If most people take an honest assessment of their water supplies and their capability to stay self-sufficient in the event of a major catastrophe or prolonged off-the-grid situation, they will become suddenly aware of their planning shortcomings and the room for improvement. A key case in point is water. Water is an essential component to life; it is not a fringe need. As humans, we consume so much of it, yet plan so little for it in the future because of its perceived abundance.
Recently, many Americans have become aware of the shortages of fresh water and the need to prepare for a time when freshwater may be very difficult to obtain, yet many of them still haven’t put that plan into effect. How much will you need? How will you store it? Should you plan on using chemical or mechanical treatments to keep water drinkable and safe? What are the drawbacks of the different methods? This article is about the preparation for your future sustainability with regards to one of the most essential elements to the human body.
New food-grade plastic or glass containers will work well when storing water for the long term, but even better is a long shelf life, pre-filled, sealed water bottle (think Arrowhead or Crystal Geyser, etc.). The temptation to re-use milk or soda bottles should be avoided in most cases, as they can transmit bacteria and tastes to the water. If you need them, you can use them as a short-term water solution or for water that will be used often and will be specifically purposed as short-term drinking water. You can also use these used jugs to hold water for pets, plants, and other uses, where public water access would not be acceptable in a major event, but keep in mind the storage space concerns that come into play.
Metal (stainless steel or high-quality food-grade aluminum) containers may also be used, but cannot generally store water that has been or will be treated with chemical treatments while in contact with the container. Container sizing will be an important factor, as well as stackability, structural integrity of the container, and footprint size. These factors will determine the realistic amount that you can store in the space you have. Remember that water is equally important to food and medical emergency supplies, but much more is needed; adjust storage space to reflect this.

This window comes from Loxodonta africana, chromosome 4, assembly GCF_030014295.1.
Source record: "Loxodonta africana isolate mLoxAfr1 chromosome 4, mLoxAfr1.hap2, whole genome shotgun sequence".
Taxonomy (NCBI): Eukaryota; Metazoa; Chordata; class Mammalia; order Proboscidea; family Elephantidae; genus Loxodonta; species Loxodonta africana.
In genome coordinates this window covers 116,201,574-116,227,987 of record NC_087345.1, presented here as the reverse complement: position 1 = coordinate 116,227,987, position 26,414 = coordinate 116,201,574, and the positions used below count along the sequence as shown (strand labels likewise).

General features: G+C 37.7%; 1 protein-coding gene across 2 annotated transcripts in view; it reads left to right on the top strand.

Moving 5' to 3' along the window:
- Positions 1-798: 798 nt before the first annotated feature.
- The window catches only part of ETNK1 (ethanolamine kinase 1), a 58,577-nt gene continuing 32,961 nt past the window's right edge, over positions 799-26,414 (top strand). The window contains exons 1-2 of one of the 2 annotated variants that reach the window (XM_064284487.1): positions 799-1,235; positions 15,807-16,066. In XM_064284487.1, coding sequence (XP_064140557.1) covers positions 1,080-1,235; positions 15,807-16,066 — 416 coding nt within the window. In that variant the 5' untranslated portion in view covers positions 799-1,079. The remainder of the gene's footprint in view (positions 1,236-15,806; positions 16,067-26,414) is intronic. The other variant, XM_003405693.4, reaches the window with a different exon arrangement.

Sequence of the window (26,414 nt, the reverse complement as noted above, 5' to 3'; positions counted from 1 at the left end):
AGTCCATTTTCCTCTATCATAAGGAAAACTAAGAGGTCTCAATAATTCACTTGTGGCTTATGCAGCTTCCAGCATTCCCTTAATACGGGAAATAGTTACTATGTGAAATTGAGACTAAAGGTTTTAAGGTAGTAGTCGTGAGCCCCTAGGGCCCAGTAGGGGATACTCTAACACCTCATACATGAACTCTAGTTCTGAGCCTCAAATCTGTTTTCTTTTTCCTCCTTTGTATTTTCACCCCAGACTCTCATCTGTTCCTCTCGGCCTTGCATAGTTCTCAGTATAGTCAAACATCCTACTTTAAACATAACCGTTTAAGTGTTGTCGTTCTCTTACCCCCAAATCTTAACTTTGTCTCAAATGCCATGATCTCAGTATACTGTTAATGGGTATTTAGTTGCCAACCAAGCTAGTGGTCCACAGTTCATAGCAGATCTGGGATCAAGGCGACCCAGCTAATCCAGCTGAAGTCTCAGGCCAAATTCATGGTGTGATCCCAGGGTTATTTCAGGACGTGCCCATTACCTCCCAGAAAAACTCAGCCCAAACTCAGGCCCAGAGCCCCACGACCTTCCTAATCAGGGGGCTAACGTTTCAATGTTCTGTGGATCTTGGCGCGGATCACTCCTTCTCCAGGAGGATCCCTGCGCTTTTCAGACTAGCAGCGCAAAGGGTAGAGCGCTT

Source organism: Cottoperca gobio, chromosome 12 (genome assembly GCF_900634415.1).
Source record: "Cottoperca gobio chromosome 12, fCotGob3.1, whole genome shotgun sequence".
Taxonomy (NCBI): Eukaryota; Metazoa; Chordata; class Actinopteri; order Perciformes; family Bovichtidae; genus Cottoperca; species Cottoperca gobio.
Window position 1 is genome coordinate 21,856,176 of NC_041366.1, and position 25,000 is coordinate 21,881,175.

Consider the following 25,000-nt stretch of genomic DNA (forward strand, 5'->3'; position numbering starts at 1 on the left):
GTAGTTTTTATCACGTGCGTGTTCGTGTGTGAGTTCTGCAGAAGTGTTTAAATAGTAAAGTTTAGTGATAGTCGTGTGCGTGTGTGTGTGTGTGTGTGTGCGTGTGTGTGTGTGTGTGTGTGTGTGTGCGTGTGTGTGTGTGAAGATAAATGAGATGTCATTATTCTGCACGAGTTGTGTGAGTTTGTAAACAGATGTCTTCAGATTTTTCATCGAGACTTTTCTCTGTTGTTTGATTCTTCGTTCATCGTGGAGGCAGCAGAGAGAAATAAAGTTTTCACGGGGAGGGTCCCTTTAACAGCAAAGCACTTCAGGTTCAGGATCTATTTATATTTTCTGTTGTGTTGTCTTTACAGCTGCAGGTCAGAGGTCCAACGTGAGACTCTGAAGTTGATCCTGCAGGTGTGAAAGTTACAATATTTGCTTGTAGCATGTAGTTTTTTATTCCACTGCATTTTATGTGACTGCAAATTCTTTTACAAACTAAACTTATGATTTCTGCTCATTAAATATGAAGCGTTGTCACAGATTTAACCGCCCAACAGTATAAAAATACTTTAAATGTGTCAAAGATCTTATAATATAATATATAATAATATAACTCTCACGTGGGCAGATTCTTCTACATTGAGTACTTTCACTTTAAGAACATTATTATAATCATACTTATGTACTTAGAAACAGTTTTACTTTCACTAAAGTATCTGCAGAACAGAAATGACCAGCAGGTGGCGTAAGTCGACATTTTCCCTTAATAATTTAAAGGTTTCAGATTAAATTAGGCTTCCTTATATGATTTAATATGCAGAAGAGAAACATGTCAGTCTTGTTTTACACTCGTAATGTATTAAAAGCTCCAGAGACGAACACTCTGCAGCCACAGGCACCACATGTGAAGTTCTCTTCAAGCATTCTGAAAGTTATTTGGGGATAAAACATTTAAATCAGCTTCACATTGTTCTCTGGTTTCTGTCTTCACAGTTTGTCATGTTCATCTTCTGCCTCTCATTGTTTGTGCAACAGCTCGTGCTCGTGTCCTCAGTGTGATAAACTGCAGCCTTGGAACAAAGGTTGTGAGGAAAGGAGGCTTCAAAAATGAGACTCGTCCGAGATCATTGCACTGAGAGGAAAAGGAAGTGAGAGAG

Sizing ranges from one-pint bottles to fifty-five-gallon drums, and it’s important for you to look at your needs, space, and type of treatment. You must also take into account water sources, medical needs, and your ability to sustain water need in a variety of situations.
Looking for appropriate containers and other treatment and storage products will seem both easy and vast, but the truth is, it’s more than simply looking for a bottle and turning the tap on. There are many reasons why you should take seriously the proper storage, maintenance, and usage of your water supply, not the least of which is that it will be your lifeline in any scenario. An average human can only be without water for a few days under normal circumstances.
Pick the largest-sized container you are comfortable with moving or accessing water from, as that will be your most efficient storage method usually. Don’t hesitate to throw in some small bottles though, to help with rationing, should the situation dictate that. While many organizations say not to ration water, rationing is simply controlling access and usage of water, when there is no other means of derivation of new water.
Although it will be more expensive, a good basic method for building a water storehouse is to simply buy prepackaged water and then supplement it with larger self-filled containers later. The shelf life and taste of factory-sealed water will almost always be better than non-factory-sealed. Huge storage containers can be pricey, but it is very efficient for your space. Remember one gallon of water is eight pounds, making a fifty-five-gallon plastic drum will be immovable by one person, so you must plan accordingly.
One thing you MUST remember is that even with quality procedures in bottling your own water, it may still get contaminated in some way and may require filtering and removal of tastes and odors.